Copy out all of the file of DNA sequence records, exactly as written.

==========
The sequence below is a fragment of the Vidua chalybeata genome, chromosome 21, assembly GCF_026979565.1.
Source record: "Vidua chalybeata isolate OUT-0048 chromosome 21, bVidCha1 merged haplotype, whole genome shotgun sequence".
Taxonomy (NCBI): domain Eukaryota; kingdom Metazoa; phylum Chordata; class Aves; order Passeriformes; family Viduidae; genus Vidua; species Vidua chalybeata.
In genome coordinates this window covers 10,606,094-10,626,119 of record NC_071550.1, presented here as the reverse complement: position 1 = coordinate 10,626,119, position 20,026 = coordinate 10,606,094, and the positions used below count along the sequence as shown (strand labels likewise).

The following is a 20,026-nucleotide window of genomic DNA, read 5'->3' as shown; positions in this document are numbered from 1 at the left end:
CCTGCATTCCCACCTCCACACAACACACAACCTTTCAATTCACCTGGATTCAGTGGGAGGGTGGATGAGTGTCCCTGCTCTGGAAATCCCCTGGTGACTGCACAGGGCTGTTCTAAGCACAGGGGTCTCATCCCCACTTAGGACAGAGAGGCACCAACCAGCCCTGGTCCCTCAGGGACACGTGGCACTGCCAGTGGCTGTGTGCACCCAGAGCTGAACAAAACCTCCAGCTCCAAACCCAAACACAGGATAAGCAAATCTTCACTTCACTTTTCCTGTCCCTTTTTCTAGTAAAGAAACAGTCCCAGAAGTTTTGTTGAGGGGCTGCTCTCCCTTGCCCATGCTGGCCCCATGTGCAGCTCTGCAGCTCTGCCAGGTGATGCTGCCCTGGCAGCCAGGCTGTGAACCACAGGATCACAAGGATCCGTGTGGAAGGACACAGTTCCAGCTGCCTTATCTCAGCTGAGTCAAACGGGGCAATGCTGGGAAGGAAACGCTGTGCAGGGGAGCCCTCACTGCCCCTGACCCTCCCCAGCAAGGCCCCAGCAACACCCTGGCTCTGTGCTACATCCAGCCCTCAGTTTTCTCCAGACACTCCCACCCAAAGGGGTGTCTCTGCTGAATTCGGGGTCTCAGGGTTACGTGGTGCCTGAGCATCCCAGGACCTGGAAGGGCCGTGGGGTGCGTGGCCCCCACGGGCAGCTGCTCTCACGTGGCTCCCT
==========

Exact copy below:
The sequence below is a fragment of the Vidua chalybeata genome, chromosome 21, assembly GCF_026979565.1.
Source record: "Vidua chalybeata isolate OUT-0048 chromosome 21, bVidCha1 merged haplotype, whole genome shotgun sequence".
Taxonomy (NCBI): domain Eukaryota; kingdom Metazoa; phylum Chordata; class Aves; order Passeriformes; family Viduidae; genus Vidua; species Vidua chalybeata.
In genome coordinates this window covers 10,606,094-10,626,119 of record NC_071550.1, presented here as the reverse complement: position 1 = coordinate 10,626,119, position 20,026 = coordinate 10,606,094, and the positions used below count along the sequence as shown (strand labels likewise).

The following is a 20,026-nucleotide window of genomic DNA, read 5'->3' as shown; positions in this document are numbered from 1 at the left end:
CCTGCATTCCCACCTCCACACAACACACAACCTTTCAATTCACCTGGATTCAGTGGGAGGGTGGATGAGTGTCCCTGCTCTGGAAATCCCCTGGTGACTGCACAGGGCTGTTCTAAGCACAGGGGTCTCATCCCCACTTAGGACAGAGAGGCACCAACCAGCCCTGGTCCCTCAGGGACACGTGGCACTGCCAGTGGCTGTGTGCACCCAGAGCTGAACAAAACCTCCAGCTCCAAACCCAAACACAGGATAAGCAAATCTTCACTTCACTTTTCCTGTCCCTTTTTCTAGTAAAGAAACAGTCCCAGAAGTTTTGTTGAGGGGCTGCTCTCCCTTGCCCATGCTGGCCCCATGTGCAGCTCTGCAGCTCTGCCAGGTGATGCTGCCCTGGCAGCCAGGCTGTGAACCACAGGATCACAAGGATCCGTGTGGAAGGACACAGTTCCAGCTGCCTTATCTCAGCTGAGTCAAACGGGGCAATGCTGGGAAGGAAACGCTGTGCAGGGGAGCCCTCACTGCCCCTGACCCTCCCCAGCAAGGCCCCAGCAACACCCTGGCTCTGTGCTACATCCAGCCCTCAGTTTTCTCCAGACACTCCCACCCAAAGGGGTGTCTCTGCTGAATTCGGGGTCTCAGGGTTACGTGGTGCCTGAGCATCCCAGGACCTGGAAGGGCCGTGGGGTGCGTGGCCCCCACGGGCAGCTGCTCTCACGTGGCTCCCT